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A320 Seat Assignment on A321 Causes Late Rotation

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  • A320 Seat Assignment on A321 Causes Late Rotation

    This flight was assigned to an A320 but an A321 was substituted. The seat assignment was not replanned however, leaving the back of the cabin empty and the CG setting was not updated. After the plane failed to respond to pitch at Vr, and continued to not respond following full aft stick, the captain (PM) added TOGA thrust and the plane rotated and lifted off. On shorter runways, this could end badly.

    After landing uneventfully, it was determined the the CG during the approach was out of acceptable range. Fortunately there was no go-around.

    http://avherald.com/h?article=4dd9ae59&opt=0

  • #2
    What’s it doing now?

    Well for ALL OF AUTOMATION, what it is NOT doing is checking W&B which SEEMS like an ok
    spot for a few sensors and computer code...
    Les règles de l'aviation de base découragent de longues périodes de dur tirer vers le haut.

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    • #3
      Originally posted by 3WE View Post
      What’s it doing now?

      Well for ALL OF AUTOMATION, what it is NOT doing is checking W&B which SEEMS like an ok
      spot for a few sensors and computer code...
      Not sure how a few sensors could check balance... I suppose it could compare NLG to MLG compression... something like that..

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      • #4
        Originally posted by Evan View Post
        After landing uneventfully, it was determined the the CG during the approach was out of acceptable range. Fortunately there was no go-around.
        I don't know where you got that CG was out of limits "during the approach".

        It was out of limits throughout all the flight. Way out. Off the charts (literally).

        Click image for larger version

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        --- Judge what is said by the merits of what is said, not by the credentials of who said it. ---
        --- Defend what you say with arguments, not by imposing your credentials ---

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        • #5
          Originally posted by Evan View Post

          Not sure how a few sensors could check balance... I suppose it could compare NLG to MLG compression... something like that..
          You can have strain gauges in each leg effectively turning each leg into a scale from which you can get both total weight and CG in 2D.
          It has been done, some models offered it as an option, which ended up being expensive and would break often so it ended up MEL'ed or not used most of the time which made the expense not worthy.

          Instad of improving the system the industry took the lazy way of eliminating it.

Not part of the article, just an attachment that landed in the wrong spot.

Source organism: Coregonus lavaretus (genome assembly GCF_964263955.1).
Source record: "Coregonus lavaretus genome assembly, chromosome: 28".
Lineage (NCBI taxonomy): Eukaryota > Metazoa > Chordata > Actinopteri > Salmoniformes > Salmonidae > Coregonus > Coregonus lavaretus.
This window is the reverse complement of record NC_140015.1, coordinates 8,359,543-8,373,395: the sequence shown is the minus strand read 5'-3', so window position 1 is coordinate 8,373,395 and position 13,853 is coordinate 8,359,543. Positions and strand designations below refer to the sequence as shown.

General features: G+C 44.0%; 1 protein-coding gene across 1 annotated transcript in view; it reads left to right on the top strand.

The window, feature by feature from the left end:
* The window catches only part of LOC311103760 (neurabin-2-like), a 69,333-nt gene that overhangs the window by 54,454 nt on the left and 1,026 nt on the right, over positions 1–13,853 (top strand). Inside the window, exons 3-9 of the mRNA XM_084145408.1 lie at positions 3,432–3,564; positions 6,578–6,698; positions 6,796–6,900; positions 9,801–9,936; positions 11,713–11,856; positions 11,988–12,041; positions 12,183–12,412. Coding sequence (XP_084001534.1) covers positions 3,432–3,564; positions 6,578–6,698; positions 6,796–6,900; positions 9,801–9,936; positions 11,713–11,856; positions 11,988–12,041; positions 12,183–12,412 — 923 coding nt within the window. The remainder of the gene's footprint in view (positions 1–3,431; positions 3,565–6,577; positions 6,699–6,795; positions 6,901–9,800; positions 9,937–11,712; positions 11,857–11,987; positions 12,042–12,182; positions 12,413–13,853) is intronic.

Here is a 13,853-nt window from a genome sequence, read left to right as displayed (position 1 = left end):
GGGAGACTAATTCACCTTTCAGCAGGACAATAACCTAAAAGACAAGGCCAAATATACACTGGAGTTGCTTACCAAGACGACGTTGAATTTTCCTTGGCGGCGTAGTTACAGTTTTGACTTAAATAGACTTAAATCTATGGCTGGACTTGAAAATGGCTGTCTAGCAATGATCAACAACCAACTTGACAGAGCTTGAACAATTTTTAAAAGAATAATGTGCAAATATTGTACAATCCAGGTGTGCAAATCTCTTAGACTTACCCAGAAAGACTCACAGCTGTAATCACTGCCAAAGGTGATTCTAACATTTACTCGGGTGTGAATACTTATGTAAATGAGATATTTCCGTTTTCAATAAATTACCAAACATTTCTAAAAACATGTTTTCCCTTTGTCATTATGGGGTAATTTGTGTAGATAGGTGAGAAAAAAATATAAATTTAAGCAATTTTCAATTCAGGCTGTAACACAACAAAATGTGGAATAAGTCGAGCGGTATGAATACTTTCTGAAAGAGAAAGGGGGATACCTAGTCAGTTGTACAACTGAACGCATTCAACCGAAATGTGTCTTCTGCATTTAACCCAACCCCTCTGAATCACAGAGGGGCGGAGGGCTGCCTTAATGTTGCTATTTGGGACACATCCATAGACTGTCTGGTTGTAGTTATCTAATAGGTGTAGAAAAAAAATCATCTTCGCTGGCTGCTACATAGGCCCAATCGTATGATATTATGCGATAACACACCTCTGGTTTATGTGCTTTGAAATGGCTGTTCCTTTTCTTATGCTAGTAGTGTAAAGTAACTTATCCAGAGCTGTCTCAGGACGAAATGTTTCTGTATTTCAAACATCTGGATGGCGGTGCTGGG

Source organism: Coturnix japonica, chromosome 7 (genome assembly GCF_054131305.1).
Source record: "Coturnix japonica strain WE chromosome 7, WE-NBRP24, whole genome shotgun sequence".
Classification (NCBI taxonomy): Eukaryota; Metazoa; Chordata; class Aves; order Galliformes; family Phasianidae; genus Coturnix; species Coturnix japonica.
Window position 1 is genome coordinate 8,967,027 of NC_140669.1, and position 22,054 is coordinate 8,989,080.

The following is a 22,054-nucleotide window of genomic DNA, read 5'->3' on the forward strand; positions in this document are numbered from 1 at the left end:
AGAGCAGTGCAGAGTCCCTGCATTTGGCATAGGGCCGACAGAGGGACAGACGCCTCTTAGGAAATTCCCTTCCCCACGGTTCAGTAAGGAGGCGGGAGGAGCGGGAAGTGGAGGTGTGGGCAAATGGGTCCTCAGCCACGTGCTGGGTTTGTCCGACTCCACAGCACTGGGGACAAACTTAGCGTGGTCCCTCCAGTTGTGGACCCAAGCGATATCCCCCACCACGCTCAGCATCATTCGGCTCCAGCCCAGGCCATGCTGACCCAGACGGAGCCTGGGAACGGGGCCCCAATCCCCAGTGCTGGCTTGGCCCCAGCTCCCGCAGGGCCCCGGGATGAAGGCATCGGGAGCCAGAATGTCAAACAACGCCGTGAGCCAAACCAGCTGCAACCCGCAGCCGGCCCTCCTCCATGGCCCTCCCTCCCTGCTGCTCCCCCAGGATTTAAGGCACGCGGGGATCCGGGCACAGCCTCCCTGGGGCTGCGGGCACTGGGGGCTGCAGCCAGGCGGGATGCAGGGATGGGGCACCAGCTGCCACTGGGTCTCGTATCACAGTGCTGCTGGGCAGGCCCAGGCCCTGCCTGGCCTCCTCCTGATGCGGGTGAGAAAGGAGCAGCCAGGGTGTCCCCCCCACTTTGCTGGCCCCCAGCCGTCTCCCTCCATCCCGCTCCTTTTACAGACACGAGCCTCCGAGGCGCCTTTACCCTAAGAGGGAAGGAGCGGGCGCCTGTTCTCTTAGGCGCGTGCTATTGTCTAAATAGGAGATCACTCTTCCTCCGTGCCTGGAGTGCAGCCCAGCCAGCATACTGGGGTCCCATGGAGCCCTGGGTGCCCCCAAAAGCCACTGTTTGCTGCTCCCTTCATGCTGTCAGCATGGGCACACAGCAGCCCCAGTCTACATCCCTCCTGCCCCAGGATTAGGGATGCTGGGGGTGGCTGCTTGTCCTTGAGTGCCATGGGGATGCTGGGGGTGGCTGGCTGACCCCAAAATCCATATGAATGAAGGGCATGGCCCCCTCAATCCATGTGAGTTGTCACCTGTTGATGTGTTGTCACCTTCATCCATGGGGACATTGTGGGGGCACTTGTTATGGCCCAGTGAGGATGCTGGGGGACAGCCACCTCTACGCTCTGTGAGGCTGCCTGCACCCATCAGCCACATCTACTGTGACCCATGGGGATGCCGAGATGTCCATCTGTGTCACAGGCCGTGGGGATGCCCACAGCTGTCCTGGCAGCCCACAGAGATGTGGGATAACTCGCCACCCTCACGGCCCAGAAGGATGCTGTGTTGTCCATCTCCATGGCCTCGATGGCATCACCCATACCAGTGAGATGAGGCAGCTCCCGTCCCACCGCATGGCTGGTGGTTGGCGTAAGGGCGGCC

--- Judge what is said by the merits of what is said, not by the credentials of who said it. ---
          --- Defend what you say with arguments, not by imposing your credentials ---

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          • #6
            Originally posted by Gabriel View Post
            ...It was out of limits throughout all the flight. Way out. Off the charts (literally)....
            Fortunately it was in the stabler relentless push over direction and lift is proportional to the square of speed.
            Les règles de l'aviation de base découragent de longues périodes de dur tirer vers le haut.

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            • #7
              Originally posted by Evan View Post
              I suppose it could compare NLG to MLG compression... something like that..
              Yup, I suppose that might work...I’d use some sort of load cell, but...
              Les règles de l'aviation de base découragent de longues périodes de dur tirer vers le haut.

              Comment


              • #8
                Originally posted by Gabriel View Post

                I don't know where you got that CG was out of limits "during the approach".
                The article stated that it was later noticed with regard to the approach due to the reduced fuel weight. Interestingly, it did not affect the controllability of the flight.

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                • #9
                  Originally posted by Evan
                  Interestingly, it did not affect the controllability of the flight.
                  Huh?

                  1. it did.

                  2. AND some fundamental insight is above in several locations.

                  Les règles de l'aviation de base découragent de longues périodes de dur tirer vers le haut.

                  Comment


                  • #10